In the movies, you make one tiny hole in the aircraft, and the repulsive villian is sucked out the window. In real life, according to a pilot friend of mine, it isn't that horrible an event, and planes have landed safely with a blown-out window.

I like to think that anybody who fires a gun in an aircraft would not attempt a 50-yard shot.

I wonder who the air marshals think they're kidding? They always fly first-class; I never have any trouble spotting the air marshal; he's the burly guy who doesn't belong in first class. 

Arming pilots makes a lot more sense.
Title: Re: What do you know about Pashtunwali?
Post by: Scott on September 14, 2009, 01:31:01 am
While a gun-fight in an airliner does present the danger that an over-penetrating bullet may hit an innocent bystander (good reason to load hollow-points or even glasers), there is practically no danger to the aircraft. Mythbusters demonstrated that even two or three shots fired through a window will not cause the window to blow out resulting in catastrophic decompression. And aircraft engineers tell us that even six or seven bullet holes in the fuselage will not affect cabin pressure significantly.

Title: Re: What do you know about Pashtunwali?
Post by: J Thomas on September 14, 2009, 06:37:32 pm
I wonder who the air marshals think they're kidding? They always fly first-class; I never have any trouble spotting the air marshal; he's the burly guy who doesn't belong in first class. 

Arming pilots makes a lot more sense.

It's been awhile since I've flown on an airliner. One of the last times they were spot-checking passengers and the dice roll came up for my baby, and they held her and looked in her diaper. What with one thing and another it hasn't been worth the trouble going back much.

But the last time I thought the little guy with the sullen face who sat at the very back was probably an air marshal. He wore a vest and a string tie and he looked like he had a bulge under his arm. He looked like he was always pissed off and he made it clear he didn't like me to look at him.

But maybe he wasn't. I'm not sure how to tell who's an air marshal. It didn't seem like they'd think it was my business.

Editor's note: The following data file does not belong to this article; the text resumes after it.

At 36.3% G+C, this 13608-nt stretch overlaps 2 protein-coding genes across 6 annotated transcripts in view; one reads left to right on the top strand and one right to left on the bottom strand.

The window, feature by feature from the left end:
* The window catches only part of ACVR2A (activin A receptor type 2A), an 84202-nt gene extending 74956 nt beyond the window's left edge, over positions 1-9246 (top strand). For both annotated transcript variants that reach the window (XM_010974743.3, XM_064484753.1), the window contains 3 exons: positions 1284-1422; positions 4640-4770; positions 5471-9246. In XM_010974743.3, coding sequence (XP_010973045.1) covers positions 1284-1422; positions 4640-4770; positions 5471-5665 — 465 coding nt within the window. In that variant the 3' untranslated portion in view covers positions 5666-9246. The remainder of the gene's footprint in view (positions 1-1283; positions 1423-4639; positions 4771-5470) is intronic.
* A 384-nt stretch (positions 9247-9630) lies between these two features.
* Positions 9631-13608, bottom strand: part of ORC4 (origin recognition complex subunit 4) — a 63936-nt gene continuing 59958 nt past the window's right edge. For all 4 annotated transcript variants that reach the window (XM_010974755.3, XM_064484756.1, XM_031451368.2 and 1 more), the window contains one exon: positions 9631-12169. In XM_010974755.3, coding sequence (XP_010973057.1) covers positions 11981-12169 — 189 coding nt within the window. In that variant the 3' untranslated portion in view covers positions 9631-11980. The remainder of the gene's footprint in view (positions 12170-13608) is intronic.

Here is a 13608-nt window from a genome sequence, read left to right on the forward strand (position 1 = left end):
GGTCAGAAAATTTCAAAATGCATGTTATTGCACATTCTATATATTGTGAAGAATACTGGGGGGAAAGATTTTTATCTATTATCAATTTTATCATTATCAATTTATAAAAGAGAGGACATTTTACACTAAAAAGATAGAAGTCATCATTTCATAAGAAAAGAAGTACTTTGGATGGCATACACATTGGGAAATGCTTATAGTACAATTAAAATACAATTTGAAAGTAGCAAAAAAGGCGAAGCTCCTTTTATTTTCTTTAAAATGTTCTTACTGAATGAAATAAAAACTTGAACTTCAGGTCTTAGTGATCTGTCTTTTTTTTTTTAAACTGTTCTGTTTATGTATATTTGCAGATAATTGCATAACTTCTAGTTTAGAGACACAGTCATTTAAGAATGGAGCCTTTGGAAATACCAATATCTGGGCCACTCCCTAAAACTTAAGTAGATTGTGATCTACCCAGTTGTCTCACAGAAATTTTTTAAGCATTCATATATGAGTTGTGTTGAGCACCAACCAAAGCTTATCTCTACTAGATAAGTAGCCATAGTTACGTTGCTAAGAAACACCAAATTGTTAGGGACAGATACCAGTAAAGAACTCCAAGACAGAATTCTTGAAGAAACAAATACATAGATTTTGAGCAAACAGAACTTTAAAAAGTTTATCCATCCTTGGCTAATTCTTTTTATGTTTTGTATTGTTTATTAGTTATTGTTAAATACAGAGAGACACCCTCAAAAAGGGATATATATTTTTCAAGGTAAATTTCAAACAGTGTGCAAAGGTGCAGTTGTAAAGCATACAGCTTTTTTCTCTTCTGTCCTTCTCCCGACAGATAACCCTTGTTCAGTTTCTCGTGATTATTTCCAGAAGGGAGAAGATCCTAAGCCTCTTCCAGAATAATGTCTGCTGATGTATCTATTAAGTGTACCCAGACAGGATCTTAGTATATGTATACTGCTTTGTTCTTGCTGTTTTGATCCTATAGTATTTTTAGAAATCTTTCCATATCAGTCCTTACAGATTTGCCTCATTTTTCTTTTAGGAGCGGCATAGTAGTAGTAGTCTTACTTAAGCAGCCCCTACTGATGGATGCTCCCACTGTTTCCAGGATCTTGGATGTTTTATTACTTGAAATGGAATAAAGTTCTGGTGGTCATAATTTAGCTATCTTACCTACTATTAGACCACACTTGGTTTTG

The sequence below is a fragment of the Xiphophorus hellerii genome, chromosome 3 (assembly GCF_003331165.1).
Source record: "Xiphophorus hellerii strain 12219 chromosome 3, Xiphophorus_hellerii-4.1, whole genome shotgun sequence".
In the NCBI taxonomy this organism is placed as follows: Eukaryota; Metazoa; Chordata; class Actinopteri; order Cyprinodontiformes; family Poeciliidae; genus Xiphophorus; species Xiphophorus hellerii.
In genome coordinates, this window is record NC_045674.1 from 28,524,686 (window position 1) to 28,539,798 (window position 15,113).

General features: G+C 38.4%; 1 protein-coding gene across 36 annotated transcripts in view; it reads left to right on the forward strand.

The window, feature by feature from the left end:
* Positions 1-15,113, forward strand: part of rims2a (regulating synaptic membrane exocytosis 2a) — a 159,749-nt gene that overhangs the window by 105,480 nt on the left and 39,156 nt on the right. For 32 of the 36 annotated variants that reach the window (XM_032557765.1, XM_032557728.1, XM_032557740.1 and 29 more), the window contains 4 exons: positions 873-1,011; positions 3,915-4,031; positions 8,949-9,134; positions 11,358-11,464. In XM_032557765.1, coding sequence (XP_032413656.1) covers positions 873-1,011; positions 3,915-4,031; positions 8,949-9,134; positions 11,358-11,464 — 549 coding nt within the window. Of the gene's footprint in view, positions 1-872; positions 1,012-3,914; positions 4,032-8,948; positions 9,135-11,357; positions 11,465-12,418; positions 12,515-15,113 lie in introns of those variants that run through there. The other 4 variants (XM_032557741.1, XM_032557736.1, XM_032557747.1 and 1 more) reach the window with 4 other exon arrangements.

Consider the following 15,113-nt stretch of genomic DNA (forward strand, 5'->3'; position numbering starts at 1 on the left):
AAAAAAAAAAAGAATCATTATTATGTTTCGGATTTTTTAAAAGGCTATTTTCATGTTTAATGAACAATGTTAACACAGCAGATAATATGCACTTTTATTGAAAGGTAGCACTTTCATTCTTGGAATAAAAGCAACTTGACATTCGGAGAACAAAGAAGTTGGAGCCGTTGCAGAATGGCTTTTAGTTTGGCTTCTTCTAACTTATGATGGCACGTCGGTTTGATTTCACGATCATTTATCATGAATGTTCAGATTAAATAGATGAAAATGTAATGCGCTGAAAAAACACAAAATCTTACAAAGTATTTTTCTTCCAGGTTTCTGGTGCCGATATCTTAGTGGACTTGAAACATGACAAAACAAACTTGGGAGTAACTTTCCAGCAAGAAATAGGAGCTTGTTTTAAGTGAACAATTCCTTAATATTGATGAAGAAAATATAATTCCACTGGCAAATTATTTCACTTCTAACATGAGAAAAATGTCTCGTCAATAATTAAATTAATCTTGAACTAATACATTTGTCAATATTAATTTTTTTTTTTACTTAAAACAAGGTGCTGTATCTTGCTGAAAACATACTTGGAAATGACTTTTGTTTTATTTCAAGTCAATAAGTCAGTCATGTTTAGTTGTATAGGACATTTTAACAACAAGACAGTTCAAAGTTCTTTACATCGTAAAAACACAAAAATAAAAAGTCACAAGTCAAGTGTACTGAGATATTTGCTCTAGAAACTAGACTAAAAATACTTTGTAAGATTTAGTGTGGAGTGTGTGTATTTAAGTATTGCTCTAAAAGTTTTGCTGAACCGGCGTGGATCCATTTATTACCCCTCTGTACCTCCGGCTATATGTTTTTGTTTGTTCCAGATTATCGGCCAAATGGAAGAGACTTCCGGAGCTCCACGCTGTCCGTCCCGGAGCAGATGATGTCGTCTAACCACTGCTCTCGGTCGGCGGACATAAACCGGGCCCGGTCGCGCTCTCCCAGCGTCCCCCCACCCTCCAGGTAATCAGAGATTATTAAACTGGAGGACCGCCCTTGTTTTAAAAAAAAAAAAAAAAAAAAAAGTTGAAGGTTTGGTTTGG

Title: Re: What do you know about Pashtunwali?
Post by: Rocketman on September 14, 2009, 11:41:57 pm
While a gun-fight in an airliner does present the danger that an over-penetrating bullet may hit an innocent bystander (good reason to load hollow-points or even glasers), there is practically no danger to the aircraft. Mythbusters demonstrated that even two or three shots fired through a window will not cause the window to blow out resulting in catastrophic decompression. And aircraft engineers tell us that even six or seven bullet holes in the fuselage will not affect cabin pressure significantly.
  Their was an incident about 6 or 7 years ago I think where a Aloha airlines aircraft landing in Hawaii with an incredible amount of damage to it.  The entire center rear of the aircraft was ripped away, an area about 15 feet long as I remember seeing it.  They only had one person die who was sucked out.  You should be able to find a picture of it on the internet somewhere.
Title: Re: What do you know about Pashtunwali?
Post by: SandySandfort on September 15, 2009, 12:13:46 am
Their was an incident about 6 or 7 years ago I think where a Aloha airlines aircraft landing in Hawaii with an incredible amount of damage to it.  The entire center rear of the aircraft was ripped away, an area about 15 feet long as I remember seeing it.  They only had one person die who was sucked out.  You should be able to find a picture of it on the internet somewhere.

Amazing!

http://en.wikipedia.org/wiki/Aloha_Airlines_Flight_243
Title: Re: What do you know about Pashtunwali?
Post by: Rocketman on September 15, 2009, 10:32:06 am
Yea, As a pilot myself, it amazed me too that the captain was actually able to bring it down in one piece.  I'm sure though it was one rough ride for everyone involved.
Title: Re: What do you know about Pashtunwali?
Post by: KBCraig on September 21, 2009, 03:15:21 am